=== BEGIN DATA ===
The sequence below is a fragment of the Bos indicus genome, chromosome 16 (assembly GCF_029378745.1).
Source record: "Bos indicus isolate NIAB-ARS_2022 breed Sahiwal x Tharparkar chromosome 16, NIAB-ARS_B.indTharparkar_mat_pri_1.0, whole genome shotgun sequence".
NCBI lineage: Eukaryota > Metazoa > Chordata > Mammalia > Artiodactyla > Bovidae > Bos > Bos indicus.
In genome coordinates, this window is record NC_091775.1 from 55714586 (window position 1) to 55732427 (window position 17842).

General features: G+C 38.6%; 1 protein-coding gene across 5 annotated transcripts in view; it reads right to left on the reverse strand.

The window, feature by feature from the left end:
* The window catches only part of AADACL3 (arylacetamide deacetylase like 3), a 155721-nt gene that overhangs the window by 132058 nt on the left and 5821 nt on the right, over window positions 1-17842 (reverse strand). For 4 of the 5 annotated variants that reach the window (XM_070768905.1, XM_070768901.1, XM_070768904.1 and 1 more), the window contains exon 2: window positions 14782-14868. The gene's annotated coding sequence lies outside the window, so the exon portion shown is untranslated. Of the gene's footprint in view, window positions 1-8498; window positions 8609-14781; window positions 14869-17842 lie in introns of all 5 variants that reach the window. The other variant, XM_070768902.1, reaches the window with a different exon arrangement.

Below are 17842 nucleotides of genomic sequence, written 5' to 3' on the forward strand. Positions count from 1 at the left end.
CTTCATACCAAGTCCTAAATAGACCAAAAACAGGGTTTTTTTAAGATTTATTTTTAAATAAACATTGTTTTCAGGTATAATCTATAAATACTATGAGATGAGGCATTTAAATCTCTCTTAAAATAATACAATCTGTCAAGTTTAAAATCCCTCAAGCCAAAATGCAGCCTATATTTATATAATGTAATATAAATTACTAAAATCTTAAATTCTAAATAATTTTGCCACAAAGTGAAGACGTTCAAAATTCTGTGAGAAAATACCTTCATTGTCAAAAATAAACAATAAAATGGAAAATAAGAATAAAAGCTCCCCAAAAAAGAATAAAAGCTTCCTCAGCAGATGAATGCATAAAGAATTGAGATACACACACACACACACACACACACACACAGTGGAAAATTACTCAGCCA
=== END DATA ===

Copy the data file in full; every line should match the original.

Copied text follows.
The sequence below is a fragment of the Bos indicus genome, chromosome 16 (assembly GCF_029378745.1).
Source record: "Bos indicus isolate NIAB-ARS_2022 breed Sahiwal x Tharparkar chromosome 16, NIAB-ARS_B.indTharparkar_mat_pri_1.0, whole genome shotgun sequence".
NCBI lineage: Eukaryota > Metazoa > Chordata > Mammalia > Artiodactyla > Bovidae > Bos > Bos indicus.
In genome coordinates, this window is record NC_091775.1 from 55714586 (window position 1) to 55732427 (window position 17842).

General features: G+C 38.6%; 1 protein-coding gene across 5 annotated transcripts in view; it reads right to left on the reverse strand.

The window, feature by feature from the left end:
* The window catches only part of AADACL3 (arylacetamide deacetylase like 3), a 155721-nt gene that overhangs the window by 132058 nt on the left and 5821 nt on the right, over window positions 1-17842 (reverse strand). For 4 of the 5 annotated variants that reach the window (XM_070768905.1, XM_070768901.1, XM_070768904.1 and 1 more), the window contains exon 2: window positions 14782-14868. The gene's annotated coding sequence lies outside the window, so the exon portion shown is untranslated. Of the gene's footprint in view, window positions 1-8498; window positions 8609-14781; window positions 14869-17842 lie in introns of all 5 variants that reach the window. The other variant, XM_070768902.1, reaches the window with a different exon arrangement.

Below are 17842 nucleotides of genomic sequence, written 5' to 3' on the forward strand. Positions count from 1 at the left end.
CTTCATACCAAGTCCTAAATAGACCAAAAACAGGGTTTTTTTAAGATTTATTTTTAAATAAACATTGTTTTCAGGTATAATCTATAAATACTATGAGATGAGGCATTTAAATCTCTCTTAAAATAATACAATCTGTCAAGTTTAAAATCCCTCAAGCCAAAATGCAGCCTATATTTATATAATGTAATATAAATTACTAAAATCTTAAATTCTAAATAATTTTGCCACAAAGTGAAGACGTTCAAAATTCTGTGAGAAAATACCTTCATTGTCAAAAATAAACAATAAAATGGAAAATAAGAATAAAAGCTCCCCAAAAAAGAATAAAAGCTTCCTCAGCAGATGAATGCATAAAGAATTGAGATACACACACACACACACACACACACACACAGTGGAAAATTACTCAGCCA